As on most issues, Democrats are far more trusting of the government. Two-thirds of those in the president's party think the government is likely to enforce the entire law. However, 69 percent of Republicans and 56 percent of unaffiliated voters think the government is unlikely to follow through on the provisions to reduce illegal immigration.

Overcoming this skepticism is the key to maintaining support for any comprehensive reform. Florida Republican Sen. Marco Rubio, one of the group of eight, has said that the enforcement provisions will have to be working before the pathway to citizenship can be opened. That's consistent with public opinion. But Rubio and his colleagues have their work cut out convincing voters that the plan really will work that way.

To find out more about Scott Rasmussen, and read features by other Creators Syndicate writers and cartoonists, visit www.creators.com.

COPYRIGHT 2013 SCOTT RASMUSSEN

DISTRIBUTED BY CREATORS.COM

Be at the Capitol - Tuesday, Feb. 26 - DRUG WARS: Silver or Lead screening

Alert date:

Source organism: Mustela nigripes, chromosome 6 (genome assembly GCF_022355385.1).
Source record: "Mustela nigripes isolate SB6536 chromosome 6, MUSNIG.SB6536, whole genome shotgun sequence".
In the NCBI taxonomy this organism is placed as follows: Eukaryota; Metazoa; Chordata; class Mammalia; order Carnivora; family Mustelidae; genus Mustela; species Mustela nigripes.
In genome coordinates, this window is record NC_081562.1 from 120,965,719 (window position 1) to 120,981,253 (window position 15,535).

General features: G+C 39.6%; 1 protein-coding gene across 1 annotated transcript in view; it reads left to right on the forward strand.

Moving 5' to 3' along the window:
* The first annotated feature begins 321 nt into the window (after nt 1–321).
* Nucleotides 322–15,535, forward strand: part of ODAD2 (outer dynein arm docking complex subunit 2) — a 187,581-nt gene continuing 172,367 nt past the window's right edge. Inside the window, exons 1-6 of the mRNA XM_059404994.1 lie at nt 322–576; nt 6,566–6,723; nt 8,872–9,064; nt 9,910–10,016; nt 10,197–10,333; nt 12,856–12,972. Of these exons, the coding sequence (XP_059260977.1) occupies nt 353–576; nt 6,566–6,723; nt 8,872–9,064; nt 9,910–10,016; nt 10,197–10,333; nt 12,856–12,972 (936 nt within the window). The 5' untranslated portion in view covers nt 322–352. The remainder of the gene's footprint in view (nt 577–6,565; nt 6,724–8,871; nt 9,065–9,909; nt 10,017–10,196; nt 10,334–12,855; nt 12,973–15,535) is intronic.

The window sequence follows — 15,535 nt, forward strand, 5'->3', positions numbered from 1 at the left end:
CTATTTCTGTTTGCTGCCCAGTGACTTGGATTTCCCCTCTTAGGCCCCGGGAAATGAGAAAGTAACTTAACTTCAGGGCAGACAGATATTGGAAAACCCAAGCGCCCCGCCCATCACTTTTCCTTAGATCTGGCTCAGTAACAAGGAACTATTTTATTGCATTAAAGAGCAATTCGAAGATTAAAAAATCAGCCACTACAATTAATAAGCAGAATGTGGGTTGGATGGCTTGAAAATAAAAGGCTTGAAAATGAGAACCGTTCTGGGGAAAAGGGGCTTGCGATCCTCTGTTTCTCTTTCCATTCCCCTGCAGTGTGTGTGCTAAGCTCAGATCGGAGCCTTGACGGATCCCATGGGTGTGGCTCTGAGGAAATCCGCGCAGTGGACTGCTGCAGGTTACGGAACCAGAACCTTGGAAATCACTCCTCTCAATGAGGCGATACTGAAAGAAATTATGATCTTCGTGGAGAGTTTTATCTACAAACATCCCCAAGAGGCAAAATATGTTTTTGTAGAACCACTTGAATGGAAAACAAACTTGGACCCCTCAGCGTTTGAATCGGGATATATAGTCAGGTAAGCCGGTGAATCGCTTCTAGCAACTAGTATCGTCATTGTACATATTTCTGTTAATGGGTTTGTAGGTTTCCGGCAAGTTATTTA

February 22, 2013
Alert body: 

If you couldn't make it to the showing of DRUG WARS: Silver or Lead last month, you're in luck.

Tuesday, February 26 from 9-11am, OFIR will be showing the documentary again at the Oregon State Capitol Building - Room 257.

Every concerned citizen should attend and find out what's really happening. This is not an issue confined to the US-Mexican border. Like a cancer, it's spreading throughout the entire US. Citizen APATHY is one of the greatest tools used by drug cartel operatives. Now, they want our drivers licenses!

Your attendance is encouraged! Before or after the event, please plan to visit your Senator and Representative. Tell them about your concerns. If they aren't available, make an appt. for a later date (or make one before you come).

The Capitol is YOUR building and the people inside should be working for Oregonians. Your Legislator has regular visits from lobbyists and advocates working to advance the agenda of illegal aliens. Have they seen you? If not, you should introduce yourself and tell them YOU are a constituent. Thank them if they are working to protect Oregon jobs and American sovereignty.

NOTE: Bring quarters for the meter (75 cents an hour). Plan to stay at least the first hour and a half...the last half hour will be Q&A. The documentary is 1 hour and 21 minutes long.

Hope to see you there!

Mexican drug war topic of film